#18 Trying a new sweater...

#19 Even my phone was hot pink...checking out the progress of my grey grow-out. 

#20 -- some orchid or fuchsia in the skirt -- new hair. 

#21 -- my mom's top -- fuchsia flowers. 

#22 -- scarf with hot pink, summer, 2016. 

#23 Fall, 2016 -- taking photo in London of a hot pink shoe in a window -- pop up store. 

#24 In Rodmell, Virginia Woolf's garden. 

#27 J Crew hot pink Rhodes jacket. Coming back into circulation this fall. 

#31 - 34 Winter 2016 -- hot pink coat and lots of pink hats at demonstration. 

#35/#36 -- in Iceland. 

#37 -- a poor NAS experiment. LOVED the colour. Hated the sleeves and material. Oh well. 

#38 Floral interlude. 

#39 Infinity Mirrors exhibit (Yayoi Kusama) at Art Gallery of Ontario

#40 -- running low on fuchsia but trying pink on taupe/pink last fall...

#41 Roses in the UBC garden, June 2019. 


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Guo Pei: Photo heavy

Wow oh wow. If you live anywhere near Vancouver or are visiting in the next few weeks, or if this show is going to your city, you must try to see it! 

I went with two friends today and we were just beside ourselves at the intricate artistry of this high couturier fashion. Most items (and especially the platform shoes!) appeared utterly unwearable, but all were inarguably magnificent. I've never seen anything like this.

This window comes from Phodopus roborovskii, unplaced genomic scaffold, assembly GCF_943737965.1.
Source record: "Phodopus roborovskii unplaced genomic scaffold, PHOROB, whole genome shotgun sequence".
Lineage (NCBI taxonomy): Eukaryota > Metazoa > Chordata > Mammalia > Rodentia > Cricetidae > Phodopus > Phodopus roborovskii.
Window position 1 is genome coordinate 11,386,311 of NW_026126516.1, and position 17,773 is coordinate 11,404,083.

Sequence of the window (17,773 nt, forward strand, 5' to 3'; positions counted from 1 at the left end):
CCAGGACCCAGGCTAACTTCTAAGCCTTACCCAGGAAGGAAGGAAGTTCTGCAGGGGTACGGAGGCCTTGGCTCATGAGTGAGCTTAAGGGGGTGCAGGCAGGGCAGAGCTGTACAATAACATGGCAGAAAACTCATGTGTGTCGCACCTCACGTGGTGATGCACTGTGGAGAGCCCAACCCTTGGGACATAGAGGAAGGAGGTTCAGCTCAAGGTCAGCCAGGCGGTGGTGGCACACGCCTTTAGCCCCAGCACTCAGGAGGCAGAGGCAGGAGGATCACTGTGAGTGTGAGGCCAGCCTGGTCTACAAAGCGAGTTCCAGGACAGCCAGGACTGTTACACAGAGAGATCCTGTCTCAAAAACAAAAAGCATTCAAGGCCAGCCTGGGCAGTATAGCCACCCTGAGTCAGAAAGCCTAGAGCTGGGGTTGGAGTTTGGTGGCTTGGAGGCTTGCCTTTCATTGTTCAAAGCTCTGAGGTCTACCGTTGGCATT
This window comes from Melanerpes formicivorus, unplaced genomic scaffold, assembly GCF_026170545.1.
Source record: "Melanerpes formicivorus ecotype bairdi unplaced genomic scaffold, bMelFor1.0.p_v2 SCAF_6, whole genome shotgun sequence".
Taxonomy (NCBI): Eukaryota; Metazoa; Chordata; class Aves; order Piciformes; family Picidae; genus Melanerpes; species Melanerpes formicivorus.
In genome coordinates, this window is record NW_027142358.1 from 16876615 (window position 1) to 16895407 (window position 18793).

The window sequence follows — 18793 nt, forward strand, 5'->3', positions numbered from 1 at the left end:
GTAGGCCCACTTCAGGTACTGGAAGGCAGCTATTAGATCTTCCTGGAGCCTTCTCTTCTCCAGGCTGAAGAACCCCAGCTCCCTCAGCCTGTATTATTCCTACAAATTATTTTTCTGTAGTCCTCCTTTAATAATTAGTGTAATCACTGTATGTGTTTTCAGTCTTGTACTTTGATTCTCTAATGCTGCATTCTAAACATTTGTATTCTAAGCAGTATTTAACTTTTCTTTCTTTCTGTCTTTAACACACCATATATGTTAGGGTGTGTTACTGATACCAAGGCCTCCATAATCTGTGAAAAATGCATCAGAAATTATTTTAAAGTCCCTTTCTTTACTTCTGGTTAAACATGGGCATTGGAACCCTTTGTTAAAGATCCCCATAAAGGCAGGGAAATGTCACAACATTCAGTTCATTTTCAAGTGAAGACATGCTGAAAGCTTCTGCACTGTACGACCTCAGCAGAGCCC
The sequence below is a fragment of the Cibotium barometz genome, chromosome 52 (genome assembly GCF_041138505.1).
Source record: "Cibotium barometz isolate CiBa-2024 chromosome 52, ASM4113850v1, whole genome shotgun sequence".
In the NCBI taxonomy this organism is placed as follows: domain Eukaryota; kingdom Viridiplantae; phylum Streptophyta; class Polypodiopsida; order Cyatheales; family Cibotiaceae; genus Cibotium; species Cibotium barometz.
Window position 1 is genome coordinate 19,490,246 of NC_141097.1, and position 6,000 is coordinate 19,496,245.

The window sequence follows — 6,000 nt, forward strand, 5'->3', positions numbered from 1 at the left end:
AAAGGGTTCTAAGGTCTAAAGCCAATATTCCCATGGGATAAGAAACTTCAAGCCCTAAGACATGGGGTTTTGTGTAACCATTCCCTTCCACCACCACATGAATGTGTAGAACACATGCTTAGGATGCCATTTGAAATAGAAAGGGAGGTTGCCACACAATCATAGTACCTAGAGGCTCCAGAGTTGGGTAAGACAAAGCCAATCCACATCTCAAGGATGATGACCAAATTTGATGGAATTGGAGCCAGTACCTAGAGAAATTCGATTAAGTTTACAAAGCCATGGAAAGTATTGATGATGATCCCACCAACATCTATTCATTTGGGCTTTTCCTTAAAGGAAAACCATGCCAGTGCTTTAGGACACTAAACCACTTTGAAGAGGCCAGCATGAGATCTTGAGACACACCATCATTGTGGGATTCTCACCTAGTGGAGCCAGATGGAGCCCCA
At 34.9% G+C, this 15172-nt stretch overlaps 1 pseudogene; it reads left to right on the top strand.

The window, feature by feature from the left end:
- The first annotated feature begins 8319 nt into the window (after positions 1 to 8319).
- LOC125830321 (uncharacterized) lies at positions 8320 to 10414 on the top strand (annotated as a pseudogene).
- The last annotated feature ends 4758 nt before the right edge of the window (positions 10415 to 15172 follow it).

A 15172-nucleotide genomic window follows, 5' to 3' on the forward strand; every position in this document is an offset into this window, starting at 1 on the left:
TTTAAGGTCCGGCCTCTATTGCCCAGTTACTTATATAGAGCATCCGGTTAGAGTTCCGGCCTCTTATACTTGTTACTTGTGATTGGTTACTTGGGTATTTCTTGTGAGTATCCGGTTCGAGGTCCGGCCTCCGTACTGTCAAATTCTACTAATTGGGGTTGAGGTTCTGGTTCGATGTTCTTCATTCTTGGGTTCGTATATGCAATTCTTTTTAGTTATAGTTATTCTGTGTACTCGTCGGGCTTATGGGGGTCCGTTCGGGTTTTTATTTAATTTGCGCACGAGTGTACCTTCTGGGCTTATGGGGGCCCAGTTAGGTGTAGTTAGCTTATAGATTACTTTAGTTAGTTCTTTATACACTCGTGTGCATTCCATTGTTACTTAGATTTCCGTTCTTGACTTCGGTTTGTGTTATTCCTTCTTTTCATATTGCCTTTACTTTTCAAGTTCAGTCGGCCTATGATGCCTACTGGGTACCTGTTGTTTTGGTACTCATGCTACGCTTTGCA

Guo Pei was born to Communist Party members during the Cultural Revolution. Which reminded me of Newton's law: to every action, there is an equal and opposite reaction. You're going to surround me with drab blue tunic suits and flat cotton shoes for my entire childhood? Well, then, back to the Qing Dynasty  (and 16th century Spain, and the Renaissance church) I will go for my inspiration! 

I was interested to see that she has almost singlehandedly revived the art of hand-embroidery in China. She found a few craftswomen who still practiced it and had them train others and now she employs thousands and continues to advance the craft with instruction and opportunities for practice. The fabrics are almost exclusively silks. Some are heavily beaded with crystals or pearls or copper wire and gold leaf -- it's extraordinary. 

#13 was worn by Rihanna. 

Many photos, I know -- I just couldn't stop! 


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Giving Angie the Gears

Or rather, the Gear Award for 2018. 

What? You're scratching your head about now. But Angie doesn't like gear! She only wears it when necessary! 

Still, she managed to lead me to my best-fitting, most practical, and most comfy gear shoes since -- well, I don't know, maybe forever? 

I got the Goretex version so I can run in the woods nearby in rainy Vancouver, but I also wore them on hikes in the Grand Canyon this fall. They are an excellent shoe, in my opinion -- lightweight, grippy, easy on/ easy off. (Note, the photo seems to indicate wide width -- mine are not, but perhaps they also come in wide? Worth a look for those who need that.) 

No photo of them on my feet, alas. They look like...gear. 


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Let's dress up! Update -- the outfit

Don't you just love it when people dress up? I've really been enjoying the festive holiday outfit posts on the forum. Your fabulous outfits (too many to name!) have encouraged me to choose more carefully, even on casual days. After having fallen into a bit of a fashion rut this summer and fall due to some personal issues, I'm enjoying this renewed attention to dressing well!